American Airlines Outlines Recovery Plan: 13,000 Jobs to be Cut

Cutting costs will be a key element in bankrupt American Airlines' turnaround outlined in AA's new business plan. The plan targets an annual financial improvement of more than $3 billion by 2017, including $2 billion in cost savings and $1 billion in revenue enhancements.

Tom Horton, chairman and chief executive officer, said, "American Airlines is moving forward decisively. The plan we are outlining today provides the framework for a new American Airlines, positioned to succeed in an intensely competitive industry that has been transformed by our competitors' recent restructuring."

Horton said the company intends to engage in appropriate negotiations with its economic stakeholders and union representatives and seek necessary Bankruptcy Court approvals.

American's plans build on initiatives already in place that reduced costs significantly over the past several years, including major changes to its route structure, network, capacity and fleet, AA said.

Utilizing the benefits of the restructuring process, American said it intends to realize additional savings over the next six years by restructuring debt and leases, grounding older planes, improving supplier contracts, and undertaking other initiatives.

A fundamental element of American's plan, Horton said, includes employee cost reductions across all work groups. American said it informed employees earlier that all groups, including management, must reduce their total costs by 20 percent. These reductions would result in average annual employee-related savings of $1.25 billion from 2012 through 2017.

American's business plan and proposals encompass a total reduction of approximately 13,000 employees, AA said. This includes 15 percent of management positions.

American also said it will also seek Bankruptcy Court approval to terminate its defined benefit pension plans. If the plans are terminated, American will contribute matching payments in a 401(k) plan. American also will seek to discontinue subsidizing future retiree medical coverage for current employees, but will offer access to these plans if employees choose to pay for them. American also proposes to implement common medical plans and contribution structures across all active employee groups.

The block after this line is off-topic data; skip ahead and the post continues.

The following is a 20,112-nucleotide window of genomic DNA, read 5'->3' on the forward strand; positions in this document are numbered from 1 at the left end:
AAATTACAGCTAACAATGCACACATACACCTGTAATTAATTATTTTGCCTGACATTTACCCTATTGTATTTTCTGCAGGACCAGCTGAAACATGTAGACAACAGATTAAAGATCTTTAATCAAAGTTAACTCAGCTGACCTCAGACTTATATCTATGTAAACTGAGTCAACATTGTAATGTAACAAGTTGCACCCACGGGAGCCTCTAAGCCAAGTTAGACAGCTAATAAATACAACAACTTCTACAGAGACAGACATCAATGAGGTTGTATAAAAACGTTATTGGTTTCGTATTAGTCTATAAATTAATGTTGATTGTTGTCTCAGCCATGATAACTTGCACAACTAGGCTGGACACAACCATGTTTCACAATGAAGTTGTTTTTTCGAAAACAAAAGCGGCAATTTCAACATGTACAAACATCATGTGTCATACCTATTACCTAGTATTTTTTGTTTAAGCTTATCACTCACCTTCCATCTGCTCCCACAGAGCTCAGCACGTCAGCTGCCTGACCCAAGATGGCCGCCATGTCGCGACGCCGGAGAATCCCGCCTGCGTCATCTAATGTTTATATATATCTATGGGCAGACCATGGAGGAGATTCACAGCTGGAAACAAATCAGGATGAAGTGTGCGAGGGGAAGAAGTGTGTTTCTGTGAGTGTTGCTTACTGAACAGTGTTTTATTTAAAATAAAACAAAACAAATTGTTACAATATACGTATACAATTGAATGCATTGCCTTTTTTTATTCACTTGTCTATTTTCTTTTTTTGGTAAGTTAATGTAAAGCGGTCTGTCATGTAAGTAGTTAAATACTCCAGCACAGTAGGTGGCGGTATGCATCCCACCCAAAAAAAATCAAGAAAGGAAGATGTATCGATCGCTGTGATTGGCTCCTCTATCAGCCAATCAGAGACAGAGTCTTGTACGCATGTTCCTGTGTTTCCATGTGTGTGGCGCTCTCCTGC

"These are painful decisions," Horton said, "but they are essential to American's future. We will emerge from our restructuring process as a leaner organization with fewer people, but we will also preserve tens of thousands of jobs that would have been lost if we had not embarked on this path – and that's a goal worth fighting for. By reinvesting savings back into our business, we will support job growth, including growth at our suppliers and partners over the long run. Only a successful, profitable and growing American Airlines can provide stability and opportunity for our people."

"We have an extraordinary opportunity to create a new world-class airline, with a leaner, customer-focused culture of accountability and high performance. The best way for us to achieve this – and ensure that we are in control of our own future – is to make the necessary changes, complete our restructuring quickly, and continue working hard to put American Airlines back in a position of industry leadership," Horton said.


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